If you’ve served in the military, live with a veteran, or work with one, you know that jargon is a part of their vocabulary. While some of their military slang or abbreviations are practical in the civilian world, others are perfect for everyday use. In fact, a number of these words or phrases are more clever and politically correct than certain civilian words or phrases.
Here are seven phrases from military jargon that you can use to replace your everyday vernacular.
1. Whiskey Tango Foxtrot
In civilian vernacular, this translates to: “What the fuck.” Except “whiskey tango foxtrot” is a much more poignant and acceptable phrase for use both within the military and among civilians. If you’re looking for a phrase to substitute expletives at home or in the workplace, whiskey tango foxtrot is the way to go. The phrase is also being popularized by the upcoming Paramount Pictures movie of that name starring Tina Fey.
2. Lima Charlie
Lima Charlie is typically used over the radio to denote that a message has been received. In the civilian world, this abbreviation can be used to affirm that you’ve heard something and understand. Whether you employ it sarcastically or seriously, this is one phrase that you can hold on to when something comes over “loud and clear” in your everyday life.
“Fucked up beyond all recognition” is a military favorite. It originated in World War II and has already made its way into the civilian vernacular. So when something breaks beyond all measure of repair, you might say it’s “FUBAR” if you’re not in the right setting to drop an f-bomb. It’s also been used to name a new and depraved card game modeled after Cards Against Humanity.
4. Pop Smoke
To “pop smoke” means to leave or retreat. In the field, it means “you throw out a smoke grenade and [a helicopter can] vector in on it for extraction from a hot area,” Army Staff Sgt. Adam Dillon told Public Radio International. Whenever you find yourself in a situation and are looking to get out, just tell your party it’s time to “pop smoke,” and then get the hell outta there.
5. Zero Dark Thirty
Essentially the crack of dawn, “Zero Dark Thirty” implies a generally unpleasant hour of the morning. It is also the title of a popular movie about the capture of Osama bin Laden. For those of you that like to get up before the sun, you can estimate your waking hour to be at “zero dark thirty.”
6. Got Your 6
If your body was a clock, 12 would be your front face, and 6 would be your backside. In combat operations, you literally need to have your back covered. In the civilian world, sometimes people like to know that you’ve got their backs in a manner of moral support. Whether it’s your family or your new coworkers, it’s a sentiment that everyone can appreciate.
7. Bravo Zulu
Bravo Zulu has a long history within the military. The term originated from the Allied Signals Book. Signals are sent as letters and numbers, which when combined certain ways have specific meanings. The letter "B" indicates a “doing” action and becomes a more specific instruction when paired with a second letter or number. "BZ" roughly translates to “well done.” Regardless of its history though, it sounds much cooler than just saying “good job.”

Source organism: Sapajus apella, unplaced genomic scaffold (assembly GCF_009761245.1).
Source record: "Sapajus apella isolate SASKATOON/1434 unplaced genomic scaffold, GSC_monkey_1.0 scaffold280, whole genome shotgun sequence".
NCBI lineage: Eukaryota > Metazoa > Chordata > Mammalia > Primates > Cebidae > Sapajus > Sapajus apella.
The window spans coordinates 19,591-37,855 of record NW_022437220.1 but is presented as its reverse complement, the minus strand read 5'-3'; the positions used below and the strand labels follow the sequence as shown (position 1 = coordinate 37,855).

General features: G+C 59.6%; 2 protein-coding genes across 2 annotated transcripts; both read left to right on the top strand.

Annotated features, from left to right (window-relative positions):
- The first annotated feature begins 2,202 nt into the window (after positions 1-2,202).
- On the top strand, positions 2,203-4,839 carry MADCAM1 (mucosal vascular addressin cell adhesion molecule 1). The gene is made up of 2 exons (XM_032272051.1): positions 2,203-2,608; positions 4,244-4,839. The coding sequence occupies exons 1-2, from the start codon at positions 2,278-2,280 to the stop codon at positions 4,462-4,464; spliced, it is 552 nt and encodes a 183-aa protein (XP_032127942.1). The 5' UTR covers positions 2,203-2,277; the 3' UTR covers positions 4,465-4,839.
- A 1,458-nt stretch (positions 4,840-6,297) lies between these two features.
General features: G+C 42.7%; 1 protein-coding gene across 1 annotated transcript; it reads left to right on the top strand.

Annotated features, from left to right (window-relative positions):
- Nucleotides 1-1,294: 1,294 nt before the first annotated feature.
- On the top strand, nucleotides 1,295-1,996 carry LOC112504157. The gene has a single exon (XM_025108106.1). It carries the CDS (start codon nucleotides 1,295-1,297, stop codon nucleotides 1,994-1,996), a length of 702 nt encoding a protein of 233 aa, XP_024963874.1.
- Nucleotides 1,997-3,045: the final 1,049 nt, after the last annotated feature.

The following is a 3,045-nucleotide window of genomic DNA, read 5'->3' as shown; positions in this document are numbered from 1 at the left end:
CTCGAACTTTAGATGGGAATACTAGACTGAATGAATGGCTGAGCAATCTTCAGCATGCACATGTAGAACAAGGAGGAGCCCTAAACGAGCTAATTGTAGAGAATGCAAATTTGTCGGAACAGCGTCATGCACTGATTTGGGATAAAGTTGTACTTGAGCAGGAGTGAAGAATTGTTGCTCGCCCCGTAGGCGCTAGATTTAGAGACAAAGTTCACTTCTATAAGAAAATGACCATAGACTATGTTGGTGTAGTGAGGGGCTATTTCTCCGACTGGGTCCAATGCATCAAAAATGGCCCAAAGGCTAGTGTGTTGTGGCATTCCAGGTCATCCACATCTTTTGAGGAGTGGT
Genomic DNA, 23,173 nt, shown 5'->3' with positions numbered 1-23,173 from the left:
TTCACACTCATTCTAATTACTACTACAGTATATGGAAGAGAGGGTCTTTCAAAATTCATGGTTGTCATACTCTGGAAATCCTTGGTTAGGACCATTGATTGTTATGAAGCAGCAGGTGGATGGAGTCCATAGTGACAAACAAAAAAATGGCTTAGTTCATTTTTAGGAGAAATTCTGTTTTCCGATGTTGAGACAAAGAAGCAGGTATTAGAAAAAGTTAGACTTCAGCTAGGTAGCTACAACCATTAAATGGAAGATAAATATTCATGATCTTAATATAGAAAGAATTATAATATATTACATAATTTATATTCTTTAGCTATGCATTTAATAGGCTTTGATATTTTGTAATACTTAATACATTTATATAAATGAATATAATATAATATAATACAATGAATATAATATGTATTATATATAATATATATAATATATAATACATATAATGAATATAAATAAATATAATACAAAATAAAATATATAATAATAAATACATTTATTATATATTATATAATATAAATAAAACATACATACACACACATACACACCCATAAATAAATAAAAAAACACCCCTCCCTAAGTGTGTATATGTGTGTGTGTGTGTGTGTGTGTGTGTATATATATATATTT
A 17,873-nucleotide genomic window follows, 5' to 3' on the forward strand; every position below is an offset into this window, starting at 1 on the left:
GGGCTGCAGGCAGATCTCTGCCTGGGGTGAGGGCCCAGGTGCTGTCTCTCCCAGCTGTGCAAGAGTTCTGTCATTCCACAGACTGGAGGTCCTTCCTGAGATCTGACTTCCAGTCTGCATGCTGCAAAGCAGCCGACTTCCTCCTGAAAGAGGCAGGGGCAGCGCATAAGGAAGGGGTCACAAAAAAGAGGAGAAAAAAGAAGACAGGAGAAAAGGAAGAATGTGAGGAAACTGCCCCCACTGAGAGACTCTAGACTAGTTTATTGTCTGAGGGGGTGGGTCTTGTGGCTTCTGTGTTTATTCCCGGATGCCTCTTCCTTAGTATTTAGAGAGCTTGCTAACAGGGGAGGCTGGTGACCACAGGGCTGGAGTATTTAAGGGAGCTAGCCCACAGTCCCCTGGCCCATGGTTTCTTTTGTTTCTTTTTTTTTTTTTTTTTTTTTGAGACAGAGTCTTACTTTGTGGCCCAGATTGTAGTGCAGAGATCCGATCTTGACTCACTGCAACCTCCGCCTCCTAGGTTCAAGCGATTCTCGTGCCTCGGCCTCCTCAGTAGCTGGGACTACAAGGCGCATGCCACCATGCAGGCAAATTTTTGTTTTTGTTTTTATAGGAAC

The U.S. Department of Veterans Affairs paid $13,000 over a three-month period for a senior official's biweekly commute to Washington from his home in California, according to expense reports obtained by ProPublica.
Staff Sgt. John Eller conducts pre-flights check on his C-17 Globemaster III Jan. 3 prior to taking off from Hickam Air Force Base, Hawaii for a local area training mission. Sgt. Eller is a loadmaster from the 535th Airlift Squadron. (U.S. Air Force photo/Tech. Sgt. Shane A. Cuomo)
CUCUTA, Colombia — The Trump administration ratcheted up pressure Saturday on beleaguered Venezuelan President Nicolas Maduro, dispatching U.S. military planes filled with humanitarian aid to this city on the Venezuelan border.
U.S. Secretary of Defense Patrick Shanahan speaks at the annual Munich Security Conference in Munich, Germany February 15, 2019. REUTERS/Andreas Gebert
ABOARD A U.S. MILITARY AIRCRAFT (Reuters) - Acting U.S. Defense Secretary Patrick Shanahan said on Saturday he had not yet determined whether a border wall with Mexico was a military necessity or how much Pentagon money would be used.
President Donald Trump on Friday declared a national emergency in a bid to fund his promised wall at the U.S.-Mexico border without congressional approval.
A pair of U.S. Navy Grumman F-14A Tomcat aircraft from Fighter Squadron VF-211 Fighting Checkmates in flight over Iraq in 2003/Department of Defense
Since the sequel to the 1986 action flick (and wildly successful Navy recruitment tool) Top Gun, was announced, there's been a lot of speculation on what Top Gun: Maverick will be about when it premieres in June 2020. While the plot is still relatively unclear, we know Tom Cruise will reprise his role as Naval aviator Pete "Maverick" Mitchell, and he'll be joined by a recognizable costar: The iconic F-14 Tomcat.
It looks like the old war plane will be coming out of retirement for more than just a cameo. A number of recently surfaced photos show an F-14 Tomcat aboard the USS Theodore Roosevelt, alongside Cruise and members of the film's production crew, the Drive's Tyler Rogoway first reported earlier this week.